The root cause of this is multifactorial, although one main reason can be associated with the technological advances, or lack thereof in the standard testing methodology used to confirm successful cleaning of clinical areas. In 2004, when Dancer proposed a standard for microbiological assessment of surfaces, many routine molecular techniques were not available outside either academic research or the military [5]. It took over a decade more, before the creation of the UK Environmental Special Interest Group (ESIG) with a remit to explore further advances and changes around updated standards (Data unpublished). It is therefore unsurprising that many healthcare facilities and researchers still consider culture as the “gold standard” for confirmation of the absence of potential pathogens that could cause HAIs [9]. These test methodologies are used predominantly to initially detect the presence or absence of microorganisms and to subsequently identify ideally to a species level. However, techniques such as culture have not changed significantly in many years and continue to have significant limitations in both sensitivity and specificity. Although a pure bacterial culture remains important for the study of virulence, antibiotic susceptibility, and genome profiling in order to facilitate the understanding and treatment of caused diseases, there continues to be little correlation between in-vitro evidence and its relevance in-situ.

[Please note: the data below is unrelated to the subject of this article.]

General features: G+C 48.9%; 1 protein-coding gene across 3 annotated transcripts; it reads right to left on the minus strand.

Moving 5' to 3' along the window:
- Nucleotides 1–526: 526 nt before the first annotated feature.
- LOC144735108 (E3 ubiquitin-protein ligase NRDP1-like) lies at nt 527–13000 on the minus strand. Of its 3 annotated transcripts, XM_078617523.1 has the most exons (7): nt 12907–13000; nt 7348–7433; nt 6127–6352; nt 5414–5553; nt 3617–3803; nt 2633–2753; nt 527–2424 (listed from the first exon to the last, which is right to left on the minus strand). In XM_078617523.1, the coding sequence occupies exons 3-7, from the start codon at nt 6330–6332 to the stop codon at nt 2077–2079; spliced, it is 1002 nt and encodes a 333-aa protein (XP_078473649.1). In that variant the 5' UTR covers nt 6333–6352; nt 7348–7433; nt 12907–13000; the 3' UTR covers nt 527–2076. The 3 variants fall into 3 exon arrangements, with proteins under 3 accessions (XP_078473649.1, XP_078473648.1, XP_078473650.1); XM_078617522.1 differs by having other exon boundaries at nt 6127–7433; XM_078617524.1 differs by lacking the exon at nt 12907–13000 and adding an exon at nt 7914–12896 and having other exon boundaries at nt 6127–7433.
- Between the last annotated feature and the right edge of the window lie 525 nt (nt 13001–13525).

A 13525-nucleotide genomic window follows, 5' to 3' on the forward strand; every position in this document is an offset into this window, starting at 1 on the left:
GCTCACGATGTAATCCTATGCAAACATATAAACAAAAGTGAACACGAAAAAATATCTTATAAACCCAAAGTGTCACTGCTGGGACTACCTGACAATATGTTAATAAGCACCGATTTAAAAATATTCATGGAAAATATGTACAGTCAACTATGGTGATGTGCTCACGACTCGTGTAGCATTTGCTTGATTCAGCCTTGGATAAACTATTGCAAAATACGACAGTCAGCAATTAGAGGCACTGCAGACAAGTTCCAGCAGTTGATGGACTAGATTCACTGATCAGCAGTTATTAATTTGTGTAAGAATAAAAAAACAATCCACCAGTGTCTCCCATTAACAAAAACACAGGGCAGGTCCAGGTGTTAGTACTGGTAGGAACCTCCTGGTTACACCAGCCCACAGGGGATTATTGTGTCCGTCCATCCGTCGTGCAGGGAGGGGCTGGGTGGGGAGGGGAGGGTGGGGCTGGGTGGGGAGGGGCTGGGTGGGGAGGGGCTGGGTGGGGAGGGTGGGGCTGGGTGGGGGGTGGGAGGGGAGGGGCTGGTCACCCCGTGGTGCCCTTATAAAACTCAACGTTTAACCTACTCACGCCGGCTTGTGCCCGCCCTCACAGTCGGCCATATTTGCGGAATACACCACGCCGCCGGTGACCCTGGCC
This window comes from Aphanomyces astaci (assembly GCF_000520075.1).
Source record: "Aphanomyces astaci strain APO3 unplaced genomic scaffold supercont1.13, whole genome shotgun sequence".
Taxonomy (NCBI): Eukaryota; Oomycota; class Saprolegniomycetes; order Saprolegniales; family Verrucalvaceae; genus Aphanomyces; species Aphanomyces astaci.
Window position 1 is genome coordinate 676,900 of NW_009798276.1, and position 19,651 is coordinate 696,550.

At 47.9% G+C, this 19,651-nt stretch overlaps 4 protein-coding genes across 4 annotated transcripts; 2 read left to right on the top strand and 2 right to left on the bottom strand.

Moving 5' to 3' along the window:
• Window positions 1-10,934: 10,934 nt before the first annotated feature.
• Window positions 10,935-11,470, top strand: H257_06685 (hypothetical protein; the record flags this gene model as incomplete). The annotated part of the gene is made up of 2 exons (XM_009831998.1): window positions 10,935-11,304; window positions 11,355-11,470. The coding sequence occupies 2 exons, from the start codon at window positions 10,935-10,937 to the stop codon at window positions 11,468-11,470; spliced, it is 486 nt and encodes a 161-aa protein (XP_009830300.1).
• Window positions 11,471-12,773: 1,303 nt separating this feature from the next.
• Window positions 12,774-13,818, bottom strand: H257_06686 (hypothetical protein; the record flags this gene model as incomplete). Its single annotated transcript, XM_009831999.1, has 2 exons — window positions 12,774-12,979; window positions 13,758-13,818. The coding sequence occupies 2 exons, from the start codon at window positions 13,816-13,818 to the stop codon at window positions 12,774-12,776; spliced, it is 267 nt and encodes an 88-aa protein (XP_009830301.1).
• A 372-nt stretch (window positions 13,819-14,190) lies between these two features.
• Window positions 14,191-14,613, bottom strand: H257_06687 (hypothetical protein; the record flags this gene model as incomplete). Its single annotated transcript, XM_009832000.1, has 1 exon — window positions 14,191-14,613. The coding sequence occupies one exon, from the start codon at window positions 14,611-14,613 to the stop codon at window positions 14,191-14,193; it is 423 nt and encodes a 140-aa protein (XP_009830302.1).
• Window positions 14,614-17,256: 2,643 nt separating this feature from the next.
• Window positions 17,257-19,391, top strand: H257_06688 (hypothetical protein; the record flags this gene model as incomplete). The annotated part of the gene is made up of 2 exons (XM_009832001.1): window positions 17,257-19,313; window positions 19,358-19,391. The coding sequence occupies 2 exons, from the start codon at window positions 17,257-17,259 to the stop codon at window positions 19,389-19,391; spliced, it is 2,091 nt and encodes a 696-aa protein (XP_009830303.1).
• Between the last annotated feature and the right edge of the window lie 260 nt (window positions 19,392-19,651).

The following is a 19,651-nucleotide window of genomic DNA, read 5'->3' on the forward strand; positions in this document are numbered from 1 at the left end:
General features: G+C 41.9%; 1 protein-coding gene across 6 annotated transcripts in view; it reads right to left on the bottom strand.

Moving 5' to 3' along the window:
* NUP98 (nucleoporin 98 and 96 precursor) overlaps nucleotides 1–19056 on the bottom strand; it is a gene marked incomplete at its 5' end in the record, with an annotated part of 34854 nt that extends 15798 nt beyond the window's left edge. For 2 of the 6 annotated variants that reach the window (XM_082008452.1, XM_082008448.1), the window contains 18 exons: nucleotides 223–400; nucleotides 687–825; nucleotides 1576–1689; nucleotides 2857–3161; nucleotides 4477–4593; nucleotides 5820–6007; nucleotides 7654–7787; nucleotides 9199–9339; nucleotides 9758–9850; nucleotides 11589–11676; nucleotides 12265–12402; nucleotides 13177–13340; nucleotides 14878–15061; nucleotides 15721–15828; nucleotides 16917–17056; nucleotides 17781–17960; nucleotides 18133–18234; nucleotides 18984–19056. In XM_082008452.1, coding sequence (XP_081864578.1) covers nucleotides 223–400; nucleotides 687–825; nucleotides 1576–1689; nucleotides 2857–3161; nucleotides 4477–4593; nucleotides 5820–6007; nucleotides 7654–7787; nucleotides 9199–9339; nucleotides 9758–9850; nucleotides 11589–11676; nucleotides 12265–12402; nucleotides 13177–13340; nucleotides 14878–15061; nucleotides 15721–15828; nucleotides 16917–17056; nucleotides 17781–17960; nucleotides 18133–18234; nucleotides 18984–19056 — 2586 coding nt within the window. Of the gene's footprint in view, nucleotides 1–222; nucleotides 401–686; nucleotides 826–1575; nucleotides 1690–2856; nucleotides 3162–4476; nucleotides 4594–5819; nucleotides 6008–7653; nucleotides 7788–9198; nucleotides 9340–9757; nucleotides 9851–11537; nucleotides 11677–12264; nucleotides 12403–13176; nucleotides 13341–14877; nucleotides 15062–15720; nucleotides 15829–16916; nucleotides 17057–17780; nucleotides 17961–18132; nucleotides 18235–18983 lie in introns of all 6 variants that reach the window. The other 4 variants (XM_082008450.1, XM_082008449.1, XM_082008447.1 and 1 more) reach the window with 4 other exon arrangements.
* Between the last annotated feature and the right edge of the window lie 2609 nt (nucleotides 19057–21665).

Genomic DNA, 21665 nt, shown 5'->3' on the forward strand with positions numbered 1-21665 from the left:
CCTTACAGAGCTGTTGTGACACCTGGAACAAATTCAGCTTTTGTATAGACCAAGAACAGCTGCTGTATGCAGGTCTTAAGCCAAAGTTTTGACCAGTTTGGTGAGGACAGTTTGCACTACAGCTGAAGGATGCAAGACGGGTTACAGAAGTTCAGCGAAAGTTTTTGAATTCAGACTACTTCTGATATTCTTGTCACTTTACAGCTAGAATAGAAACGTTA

The recent availability of molecular diagnostic technology has provided greater sensitivity and specificity in the detection of microorganisms. Evidence would suggest improvement in detection methods provides greater insight into the efficiency of current cleaning and decontamination of clinical environments [10]. Improved detection methods may also help us to understand the true extent of bacterial resistance to disinfectants. It is now considered “routine” for molecular diagnostics to deliver results in hours and minutes compared to traditional culture results taking days and in some cases weeks.

Visual inspection

Unfortunately, due to many factors including the lack of a fast, accurate test, visual inspection is still used by the vast majority of healthcare institutions, even though the evidence is clear that it is not an accurate test of cleanliness, let alone bioburden [11,12].

Total ATP